IH 340 Utility Grinding Gears

Hello. I've done a fair bit of searching on here about this but i'm not sure i have yet come to any resolution or path forward.

I have a new to me 1961 IH 340 utility with TA. tractor runs fine, seems to have no issues except grinding gears. perhaps this is a big issue, perhaps not. hence, why i am asking. when i push in the clutch if i wait for a second or two i can usually shift into any gear just fine, with almost no issue. but if i push in the clutch and try to shift right away i get some significant grinding. all gears work fine for driving, but i assume grinding is really not normal. some videos on youtube of 340s have some audible grinding, but again i imagine this is not normal.

the clutch goes all the way to the floor, and again i imagine this is not normal. from the same videos i mentioned it looks like the clutch travel is quite far on these, and one video showing the driver having a hard time fully depressing the clutch which is the same story for me. i almost need to stand up to get it to go all the way down full travel.

i am not sure if the TA works, as i didnt actually try it when i bought it and i currently have the brakes off so i can't drive it. will test when brakes are back on.

i have attempted to adjust the clutch, but when you reach a certain point with the adjustments the rod that connects the pedal to the clutch starts to bend when the pedal is fully depressed.

i have no idea the history of this tractor, or when the trans fluid was last changed. i was going to change the fluid to see if this would help but then my local IH/Case dealer said it sounds like a bad bearing or bad clutch and i should bring it to them. i have checked the throwout bearing by removing the inspection plate on the bottom and the bearing seems to be functioning as it should.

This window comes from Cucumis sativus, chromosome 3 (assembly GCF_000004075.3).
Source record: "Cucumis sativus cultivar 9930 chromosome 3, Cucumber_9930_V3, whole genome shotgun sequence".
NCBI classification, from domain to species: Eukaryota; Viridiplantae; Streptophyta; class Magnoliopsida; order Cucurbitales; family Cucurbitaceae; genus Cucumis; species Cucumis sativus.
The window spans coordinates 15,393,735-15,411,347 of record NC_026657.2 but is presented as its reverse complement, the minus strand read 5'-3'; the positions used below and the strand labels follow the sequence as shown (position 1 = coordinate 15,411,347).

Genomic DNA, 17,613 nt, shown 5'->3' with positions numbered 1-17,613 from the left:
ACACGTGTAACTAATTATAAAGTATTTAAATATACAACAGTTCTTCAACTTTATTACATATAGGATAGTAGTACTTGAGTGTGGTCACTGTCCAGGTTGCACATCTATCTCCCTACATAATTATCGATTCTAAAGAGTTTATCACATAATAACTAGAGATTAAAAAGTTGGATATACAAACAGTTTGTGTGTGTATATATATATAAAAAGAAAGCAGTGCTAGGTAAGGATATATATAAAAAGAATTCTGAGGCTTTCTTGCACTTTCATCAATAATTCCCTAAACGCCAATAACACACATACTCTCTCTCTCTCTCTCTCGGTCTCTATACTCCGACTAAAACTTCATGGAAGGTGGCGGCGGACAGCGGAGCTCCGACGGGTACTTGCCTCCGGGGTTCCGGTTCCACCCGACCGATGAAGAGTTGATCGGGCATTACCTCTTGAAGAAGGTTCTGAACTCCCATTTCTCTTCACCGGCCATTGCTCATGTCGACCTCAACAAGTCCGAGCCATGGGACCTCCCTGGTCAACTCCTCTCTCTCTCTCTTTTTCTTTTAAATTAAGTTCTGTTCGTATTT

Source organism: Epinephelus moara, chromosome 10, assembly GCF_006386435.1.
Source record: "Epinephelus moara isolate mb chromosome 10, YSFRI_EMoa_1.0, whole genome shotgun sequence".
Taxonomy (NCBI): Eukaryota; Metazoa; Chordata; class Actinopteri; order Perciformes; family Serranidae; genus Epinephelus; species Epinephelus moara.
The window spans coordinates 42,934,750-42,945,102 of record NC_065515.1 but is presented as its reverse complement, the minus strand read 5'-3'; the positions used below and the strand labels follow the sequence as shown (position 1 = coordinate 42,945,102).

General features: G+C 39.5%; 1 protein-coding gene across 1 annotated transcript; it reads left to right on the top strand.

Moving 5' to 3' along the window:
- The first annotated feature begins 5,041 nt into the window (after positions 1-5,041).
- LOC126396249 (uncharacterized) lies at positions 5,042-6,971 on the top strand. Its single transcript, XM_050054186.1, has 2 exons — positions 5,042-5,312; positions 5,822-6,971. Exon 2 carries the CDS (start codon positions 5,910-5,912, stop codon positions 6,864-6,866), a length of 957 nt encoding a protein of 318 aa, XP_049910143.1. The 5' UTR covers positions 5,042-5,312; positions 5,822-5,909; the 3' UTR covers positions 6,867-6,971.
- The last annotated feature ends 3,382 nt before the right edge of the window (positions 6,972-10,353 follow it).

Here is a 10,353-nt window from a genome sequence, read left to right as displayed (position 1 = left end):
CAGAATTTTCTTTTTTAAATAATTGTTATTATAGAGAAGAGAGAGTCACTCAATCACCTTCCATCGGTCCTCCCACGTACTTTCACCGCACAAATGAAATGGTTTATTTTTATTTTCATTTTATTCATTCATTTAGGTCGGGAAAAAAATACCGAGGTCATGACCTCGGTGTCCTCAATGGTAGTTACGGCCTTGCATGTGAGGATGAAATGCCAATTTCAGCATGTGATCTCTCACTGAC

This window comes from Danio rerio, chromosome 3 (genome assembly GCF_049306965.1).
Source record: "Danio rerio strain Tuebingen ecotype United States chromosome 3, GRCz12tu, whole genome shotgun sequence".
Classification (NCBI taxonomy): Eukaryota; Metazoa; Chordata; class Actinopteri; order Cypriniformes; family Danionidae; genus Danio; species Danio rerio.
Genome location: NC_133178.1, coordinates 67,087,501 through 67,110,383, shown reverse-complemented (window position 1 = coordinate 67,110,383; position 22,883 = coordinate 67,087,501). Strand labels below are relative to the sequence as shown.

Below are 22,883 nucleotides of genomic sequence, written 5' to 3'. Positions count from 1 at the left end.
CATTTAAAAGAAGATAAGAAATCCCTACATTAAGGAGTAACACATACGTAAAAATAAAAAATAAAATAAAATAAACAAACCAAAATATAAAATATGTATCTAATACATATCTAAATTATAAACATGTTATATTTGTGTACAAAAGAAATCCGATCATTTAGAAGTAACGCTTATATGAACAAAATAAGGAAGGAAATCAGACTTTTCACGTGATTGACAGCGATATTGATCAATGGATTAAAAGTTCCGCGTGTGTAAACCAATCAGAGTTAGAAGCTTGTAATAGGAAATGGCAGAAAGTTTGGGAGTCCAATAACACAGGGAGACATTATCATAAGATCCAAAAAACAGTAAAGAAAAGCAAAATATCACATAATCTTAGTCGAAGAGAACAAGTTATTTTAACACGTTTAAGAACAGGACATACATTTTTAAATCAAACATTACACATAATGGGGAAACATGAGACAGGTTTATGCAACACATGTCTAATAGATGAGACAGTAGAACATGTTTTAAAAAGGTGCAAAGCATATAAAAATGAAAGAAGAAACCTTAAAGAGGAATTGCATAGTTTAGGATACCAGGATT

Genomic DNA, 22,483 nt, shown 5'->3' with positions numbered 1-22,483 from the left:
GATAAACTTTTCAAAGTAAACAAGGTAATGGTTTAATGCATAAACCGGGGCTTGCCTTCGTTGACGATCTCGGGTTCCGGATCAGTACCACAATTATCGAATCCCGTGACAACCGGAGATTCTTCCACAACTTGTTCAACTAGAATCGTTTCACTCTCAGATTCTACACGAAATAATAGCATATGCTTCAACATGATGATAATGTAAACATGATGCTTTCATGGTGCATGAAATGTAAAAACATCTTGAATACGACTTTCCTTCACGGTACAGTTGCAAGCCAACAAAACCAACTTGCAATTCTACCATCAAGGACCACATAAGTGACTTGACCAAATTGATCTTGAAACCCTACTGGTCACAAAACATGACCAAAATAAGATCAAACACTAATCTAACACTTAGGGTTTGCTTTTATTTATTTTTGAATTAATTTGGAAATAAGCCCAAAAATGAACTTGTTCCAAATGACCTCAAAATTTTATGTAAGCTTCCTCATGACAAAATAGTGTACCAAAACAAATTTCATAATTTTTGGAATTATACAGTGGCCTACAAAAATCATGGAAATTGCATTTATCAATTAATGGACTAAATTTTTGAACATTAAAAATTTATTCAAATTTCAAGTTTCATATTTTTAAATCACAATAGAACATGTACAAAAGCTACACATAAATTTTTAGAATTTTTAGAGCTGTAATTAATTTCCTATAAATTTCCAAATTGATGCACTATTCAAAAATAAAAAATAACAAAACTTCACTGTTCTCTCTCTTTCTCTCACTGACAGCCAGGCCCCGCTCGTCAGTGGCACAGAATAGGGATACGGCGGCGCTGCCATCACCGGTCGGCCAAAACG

i'm now torn on what to do. take to the dealership or just be patient with the tractor when using and not try to shift too quickly. maybe this is just babying a problem. anyone have thoughts on this? i am happy to do anything needed, but would really love to NOT split the tractor. i'm hoping there are adjustments i can or should do. maybe the TA is causing an issue. No idea.

any help would be fantastic.

I don't know very much about your particular tractor however, I had a similar problem with my Farmall C.
Had to wait a long time for the gears to stop spinning before I could shift without grinding them.
It was suggested to me to try 90 weight gear oil in the transmission. I had to drain the transmission to replace the PTO shaft seals and pully seals so when it was time to refill I used the 90W 140 gear oil and 98% of the problem went away. Mine is a 1949 tractor, I don't need to be in a rush to change gears but the 90 weight gear oil made things much better. Try that first before going to the dealer.
There are no synchronizers in the tractor. They do require 10 to 15 seconds to slow down so as to not grind. That is absolutely normal. The trans fluid is about 10 wt oil and has little friction to slow the gears. once in a gear it should shift to other gears with no issues unless the clutch is released in neutral.
The clutch pedal should push down by hand for one inch, then get difficult (by hand) that is called freeplay. the clutch should go all the way to the foot plate before shifting, and be about slightly more than 1/2 way up before the tractor moves. Adjusting differently can break components.
The tractor cannot be shifted from gear to gear without stopping. The TA should be used in hi gear to start from zero mph. then shifted to direct when up to speed. no clutch is needed for that, and move the lever rapidly from TA to direct, no hesitation. Good luck, Jim
Not an option. The TA is operated with a sprag clutch that fails when heavy oil is used. Hytran oil or oil labeled (on the container, not the salesperson) is required for proper operation. Jim